I knew it. I knew that there had to be some knitting needles somewhere in this town. Today I found them, in the Moi Market in Thika. Try googling that, I wonder if it will come up? Who knew? They were in a completely logical place…..an entire road (or aisle as they are called still) of sewing related shops etc. Course the sizes on the needles are way wrong. I tried to explain that the larger the number, the larger the needle was supposed to be, but perhaps these were reject needles from China or somewhere? Can’t complain though, the pair that my househelp found me first cost about a whopping 50 cents, and the other plastic pair I bought cost a little over a buck. And yarn for about 90 cents each. Though no one in Thika seems to have wool yarn, I’ll make due with some acrylic stuff for now I guess. I’m itching (literally) to make Ian one of those sweet baby hoodies that we keep seeing. A picture of that would be about equal to the picture he posted of himself on facebook a while back wearing a Size 2 Toddler shirt..perfect grown man half-shirt material. Here’s a refresher if you didn’t see it the first time. Get your jabs in before Ian sees this and removes the picture!
I also had more women ask to touch my hair. This time they started pulling it up to look at the roots, and them Esther informed them that it was my own hair. No weave here ladies.
The kids are safely back from their all day field trip to the Giraffe Center in Nairobi. They fed the giraffes animal biscuits and Eli demonstrated for me the sweet tongue flick they used to eat the food. No giraffe licks or kisses today though. They are getting along in amazing fashion for being gone from 8am-3pm and not having a nap. Thank goodness for small blessings.
Our counterparts welcomed a baby boy into the world this week, a bit earlier than expected, but welcome, so they have been occupied in the hospital while we hold down the fort here. Another productive week with women and children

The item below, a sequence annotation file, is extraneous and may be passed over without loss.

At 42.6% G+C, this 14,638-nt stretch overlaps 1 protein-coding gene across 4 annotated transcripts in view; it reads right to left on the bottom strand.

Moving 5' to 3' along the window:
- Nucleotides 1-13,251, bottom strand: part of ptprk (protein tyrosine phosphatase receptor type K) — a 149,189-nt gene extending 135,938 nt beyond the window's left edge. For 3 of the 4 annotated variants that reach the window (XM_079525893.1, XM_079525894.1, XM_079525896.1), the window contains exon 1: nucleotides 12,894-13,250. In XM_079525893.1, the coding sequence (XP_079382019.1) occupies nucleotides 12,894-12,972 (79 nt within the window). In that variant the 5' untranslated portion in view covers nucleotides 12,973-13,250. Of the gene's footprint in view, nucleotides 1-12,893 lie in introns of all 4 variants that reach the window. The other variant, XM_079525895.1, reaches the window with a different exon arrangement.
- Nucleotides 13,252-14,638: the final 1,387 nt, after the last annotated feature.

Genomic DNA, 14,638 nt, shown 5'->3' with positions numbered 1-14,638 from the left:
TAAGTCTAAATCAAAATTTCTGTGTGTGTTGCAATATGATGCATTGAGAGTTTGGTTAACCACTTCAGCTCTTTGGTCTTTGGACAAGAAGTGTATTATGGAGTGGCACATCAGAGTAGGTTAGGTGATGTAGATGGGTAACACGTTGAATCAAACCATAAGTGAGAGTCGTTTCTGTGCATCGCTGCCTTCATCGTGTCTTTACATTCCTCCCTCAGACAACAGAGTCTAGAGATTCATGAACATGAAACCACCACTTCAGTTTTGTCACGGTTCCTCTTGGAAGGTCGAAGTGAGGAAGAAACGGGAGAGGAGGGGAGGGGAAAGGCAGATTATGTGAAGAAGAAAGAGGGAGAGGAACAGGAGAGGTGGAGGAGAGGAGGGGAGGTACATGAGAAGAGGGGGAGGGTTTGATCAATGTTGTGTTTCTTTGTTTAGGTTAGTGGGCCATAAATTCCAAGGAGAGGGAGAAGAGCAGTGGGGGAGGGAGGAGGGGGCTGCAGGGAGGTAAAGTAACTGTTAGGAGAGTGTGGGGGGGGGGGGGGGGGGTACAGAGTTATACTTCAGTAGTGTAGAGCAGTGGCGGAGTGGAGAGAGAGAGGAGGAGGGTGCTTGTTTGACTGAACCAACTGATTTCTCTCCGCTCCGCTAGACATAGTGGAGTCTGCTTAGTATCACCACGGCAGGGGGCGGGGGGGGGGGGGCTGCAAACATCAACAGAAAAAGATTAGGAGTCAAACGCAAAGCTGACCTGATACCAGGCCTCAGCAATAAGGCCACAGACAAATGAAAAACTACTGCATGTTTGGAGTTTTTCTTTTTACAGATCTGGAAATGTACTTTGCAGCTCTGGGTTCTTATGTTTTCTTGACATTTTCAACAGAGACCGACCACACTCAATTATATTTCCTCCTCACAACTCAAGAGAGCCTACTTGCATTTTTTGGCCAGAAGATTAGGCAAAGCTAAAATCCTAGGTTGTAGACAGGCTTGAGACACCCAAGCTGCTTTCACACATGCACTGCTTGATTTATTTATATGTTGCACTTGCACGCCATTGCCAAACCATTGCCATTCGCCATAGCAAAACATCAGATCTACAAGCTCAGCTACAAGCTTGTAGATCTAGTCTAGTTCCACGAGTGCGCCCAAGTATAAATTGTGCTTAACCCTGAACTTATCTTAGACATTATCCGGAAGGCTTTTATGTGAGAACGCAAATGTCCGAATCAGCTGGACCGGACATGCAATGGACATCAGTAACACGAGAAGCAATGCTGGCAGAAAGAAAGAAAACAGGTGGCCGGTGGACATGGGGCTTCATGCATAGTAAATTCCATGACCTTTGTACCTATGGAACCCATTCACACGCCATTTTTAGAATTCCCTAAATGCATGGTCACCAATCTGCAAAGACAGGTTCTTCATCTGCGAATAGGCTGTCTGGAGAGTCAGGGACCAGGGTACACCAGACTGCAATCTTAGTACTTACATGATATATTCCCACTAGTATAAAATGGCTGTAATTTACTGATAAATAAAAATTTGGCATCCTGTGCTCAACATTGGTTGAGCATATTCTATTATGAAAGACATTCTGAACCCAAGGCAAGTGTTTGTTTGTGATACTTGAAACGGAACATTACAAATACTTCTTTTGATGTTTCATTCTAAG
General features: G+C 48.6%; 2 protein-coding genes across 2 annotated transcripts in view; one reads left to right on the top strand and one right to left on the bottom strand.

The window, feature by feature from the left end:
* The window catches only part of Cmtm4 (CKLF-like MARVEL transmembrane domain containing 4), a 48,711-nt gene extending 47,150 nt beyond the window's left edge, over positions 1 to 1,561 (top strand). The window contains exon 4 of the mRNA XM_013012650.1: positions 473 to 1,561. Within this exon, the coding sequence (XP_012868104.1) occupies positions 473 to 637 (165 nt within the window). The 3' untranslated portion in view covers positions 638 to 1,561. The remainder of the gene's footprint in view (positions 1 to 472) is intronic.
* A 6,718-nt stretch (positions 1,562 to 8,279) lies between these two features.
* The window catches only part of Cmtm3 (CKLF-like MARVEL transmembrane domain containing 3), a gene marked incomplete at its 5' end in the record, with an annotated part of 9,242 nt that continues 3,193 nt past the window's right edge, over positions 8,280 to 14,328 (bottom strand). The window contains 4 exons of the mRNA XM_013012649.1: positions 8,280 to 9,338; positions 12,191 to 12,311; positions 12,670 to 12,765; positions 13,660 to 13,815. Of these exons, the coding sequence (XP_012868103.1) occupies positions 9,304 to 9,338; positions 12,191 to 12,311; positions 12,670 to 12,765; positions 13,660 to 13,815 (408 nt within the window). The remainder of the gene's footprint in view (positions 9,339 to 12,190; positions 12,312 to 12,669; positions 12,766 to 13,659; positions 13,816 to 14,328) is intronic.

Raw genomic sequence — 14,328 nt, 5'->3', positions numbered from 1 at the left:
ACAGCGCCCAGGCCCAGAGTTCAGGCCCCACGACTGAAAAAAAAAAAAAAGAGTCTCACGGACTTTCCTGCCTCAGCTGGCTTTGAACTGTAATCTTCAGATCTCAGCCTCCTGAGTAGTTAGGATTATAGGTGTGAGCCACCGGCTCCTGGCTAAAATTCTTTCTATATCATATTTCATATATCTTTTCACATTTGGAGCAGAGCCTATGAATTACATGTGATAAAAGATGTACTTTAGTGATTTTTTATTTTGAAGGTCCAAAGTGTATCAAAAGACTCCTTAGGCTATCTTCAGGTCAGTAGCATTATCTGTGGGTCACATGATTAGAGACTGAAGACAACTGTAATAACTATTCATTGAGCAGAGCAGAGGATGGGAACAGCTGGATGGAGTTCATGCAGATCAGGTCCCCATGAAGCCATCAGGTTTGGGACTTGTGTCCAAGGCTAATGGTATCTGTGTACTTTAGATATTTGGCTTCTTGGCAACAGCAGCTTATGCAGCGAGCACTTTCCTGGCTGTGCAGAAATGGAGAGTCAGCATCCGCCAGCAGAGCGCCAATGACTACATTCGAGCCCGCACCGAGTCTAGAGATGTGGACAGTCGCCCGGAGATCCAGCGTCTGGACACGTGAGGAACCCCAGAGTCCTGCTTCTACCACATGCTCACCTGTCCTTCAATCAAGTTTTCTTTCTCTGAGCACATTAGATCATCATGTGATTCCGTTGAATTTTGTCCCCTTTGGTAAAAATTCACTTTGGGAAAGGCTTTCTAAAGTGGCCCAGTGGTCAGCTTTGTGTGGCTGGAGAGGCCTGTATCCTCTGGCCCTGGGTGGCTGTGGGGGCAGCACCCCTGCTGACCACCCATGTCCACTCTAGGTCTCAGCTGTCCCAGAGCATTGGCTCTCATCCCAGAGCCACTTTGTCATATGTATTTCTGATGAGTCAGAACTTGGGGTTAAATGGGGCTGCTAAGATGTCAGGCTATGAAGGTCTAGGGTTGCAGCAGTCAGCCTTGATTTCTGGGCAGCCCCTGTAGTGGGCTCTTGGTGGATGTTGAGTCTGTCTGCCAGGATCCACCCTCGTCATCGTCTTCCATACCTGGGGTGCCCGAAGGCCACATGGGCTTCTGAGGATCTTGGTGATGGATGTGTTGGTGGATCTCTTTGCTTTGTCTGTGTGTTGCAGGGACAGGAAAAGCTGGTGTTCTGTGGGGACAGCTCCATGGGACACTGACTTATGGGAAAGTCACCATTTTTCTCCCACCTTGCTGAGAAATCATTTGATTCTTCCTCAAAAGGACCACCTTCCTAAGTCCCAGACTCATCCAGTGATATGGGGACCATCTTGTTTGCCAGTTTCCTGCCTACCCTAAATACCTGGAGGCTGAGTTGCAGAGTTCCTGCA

….and afterwards I went with several of the women (great women who have been volunteering to help out with all of the clean-up that is involved in feeding close to 200 people..on dishes…without a dishwasher) to see their homes in the Umoja slum next to our place. I feel pretty ok referring to it as a slum as that is what they call it themselves. They are keenly aware that they are the poorest of the poor and that their homes are made of very little. Honestly, if you have a Tuff Shed at your home there in America, or the equivalent, that is about a hundred steps up from what most of these people are living in. It is simply hard to wrap my mind around their living conditions. If you ever saw some of the migrant camps there in Oregon, Idaho etc for the workers….it makes them look pretty luxurious. Still the women were proud to have me over to their places, and our tour through Umoja “Estate” (yeah, it’s really called that) lasted about an hour…and they are clamoring for me to return with my camera and pen to record their stories. “Perhaps then someone will be moved to help us” one woman said.
Truly there is never a shortage of heartwrenching stories here. It is like a slap of reality each day….and yet it is easy to become numb to it all.
We’re doin’ what we can. Little by little. And we’re thankful for all of you who are too. It ALL makes a difference to these people whose names and stories we are learning.